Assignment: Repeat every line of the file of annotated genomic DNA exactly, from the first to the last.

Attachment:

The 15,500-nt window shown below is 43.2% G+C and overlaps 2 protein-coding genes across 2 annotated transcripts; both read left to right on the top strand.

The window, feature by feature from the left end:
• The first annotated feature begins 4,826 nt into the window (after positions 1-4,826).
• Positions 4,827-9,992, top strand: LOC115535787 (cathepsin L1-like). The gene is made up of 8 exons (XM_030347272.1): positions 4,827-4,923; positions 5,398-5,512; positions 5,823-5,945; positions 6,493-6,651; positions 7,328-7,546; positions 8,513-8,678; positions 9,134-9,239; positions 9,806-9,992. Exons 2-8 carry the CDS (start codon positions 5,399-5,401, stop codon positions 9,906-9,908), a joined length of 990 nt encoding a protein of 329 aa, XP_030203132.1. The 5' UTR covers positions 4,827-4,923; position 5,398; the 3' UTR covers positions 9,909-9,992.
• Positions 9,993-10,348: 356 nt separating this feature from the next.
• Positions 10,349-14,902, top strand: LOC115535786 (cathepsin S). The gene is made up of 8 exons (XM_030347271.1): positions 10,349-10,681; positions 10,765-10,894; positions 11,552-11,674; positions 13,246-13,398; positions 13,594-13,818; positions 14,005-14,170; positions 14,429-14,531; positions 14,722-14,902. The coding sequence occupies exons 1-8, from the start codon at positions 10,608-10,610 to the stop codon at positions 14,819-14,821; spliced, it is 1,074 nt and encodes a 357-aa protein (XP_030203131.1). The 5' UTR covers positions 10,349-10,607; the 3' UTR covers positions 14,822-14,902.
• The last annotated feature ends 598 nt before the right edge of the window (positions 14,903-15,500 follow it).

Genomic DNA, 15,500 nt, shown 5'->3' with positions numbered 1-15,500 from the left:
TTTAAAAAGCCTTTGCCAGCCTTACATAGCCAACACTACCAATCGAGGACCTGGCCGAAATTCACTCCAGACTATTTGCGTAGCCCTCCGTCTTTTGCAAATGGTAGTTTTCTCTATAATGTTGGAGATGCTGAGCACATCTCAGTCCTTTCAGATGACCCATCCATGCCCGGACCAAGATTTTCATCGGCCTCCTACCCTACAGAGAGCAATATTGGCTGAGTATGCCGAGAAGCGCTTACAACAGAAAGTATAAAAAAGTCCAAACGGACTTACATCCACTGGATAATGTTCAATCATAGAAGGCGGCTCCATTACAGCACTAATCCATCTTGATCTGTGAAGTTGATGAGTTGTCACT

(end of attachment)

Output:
The 15,500-nt window shown below is 43.2% G+C and overlaps 2 protein-coding genes across 2 annotated transcripts; both read left to right on the top strand.

The window, feature by feature from the left end:
• The first annotated feature begins 4,826 nt into the window (after positions 1-4,826).
• Positions 4,827-9,992, top strand: LOC115535787 (cathepsin L1-like). The gene is made up of 8 exons (XM_030347272.1): positions 4,827-4,923; positions 5,398-5,512; positions 5,823-5,945; positions 6,493-6,651; positions 7,328-7,546; positions 8,513-8,678; positions 9,134-9,239; positions 9,806-9,992. Exons 2-8 carry the CDS (start codon positions 5,399-5,401, stop codon positions 9,906-9,908), a joined length of 990 nt encoding a protein of 329 aa, XP_030203132.1. The 5' UTR covers positions 4,827-4,923; position 5,398; the 3' UTR covers positions 9,909-9,992.
• Positions 9,993-10,348: 356 nt separating this feature from the next.
• Positions 10,349-14,902, top strand: LOC115535786 (cathepsin S). The gene is made up of 8 exons (XM_030347271.1): positions 10,349-10,681; positions 10,765-10,894; positions 11,552-11,674; positions 13,246-13,398; positions 13,594-13,818; positions 14,005-14,170; positions 14,429-14,531; positions 14,722-14,902. The coding sequence occupies exons 1-8, from the start codon at positions 10,608-10,610 to the stop codon at positions 14,819-14,821; spliced, it is 1,074 nt and encodes a 357-aa protein (XP_030203131.1). The 5' UTR covers positions 10,349-10,607; the 3' UTR covers positions 14,822-14,902.
• The last annotated feature ends 598 nt before the right edge of the window (positions 14,903-15,500 follow it).

Genomic DNA, 15,500 nt, shown 5'->3' with positions numbered 1-15,500 from the left:
TTTAAAAAGCCTTTGCCAGCCTTACATAGCCAACACTACCAATCGAGGACCTGGCCGAAATTCACTCCAGACTATTTGCGTAGCCCTCCGTCTTTTGCAAATGGTAGTTTTCTCTATAATGTTGGAGATGCTGAGCACATCTCAGTCCTTTCAGATGACCCATCCATGCCCGGACCAAGATTTTCATCGGCCTCCTACCCTACAGAGAGCAATATTGGCTGAGTATGCCGAGAAGCGCTTACAACAGAAAGTATAAAAAAGTCCAAACGGACTTACATCCACTGGATAATGTTCAATCATAGAAGGCGGCTCCATTACAGCACTAATCCATCTTGATCTGTGAAGTTGATGAGTTGTCACT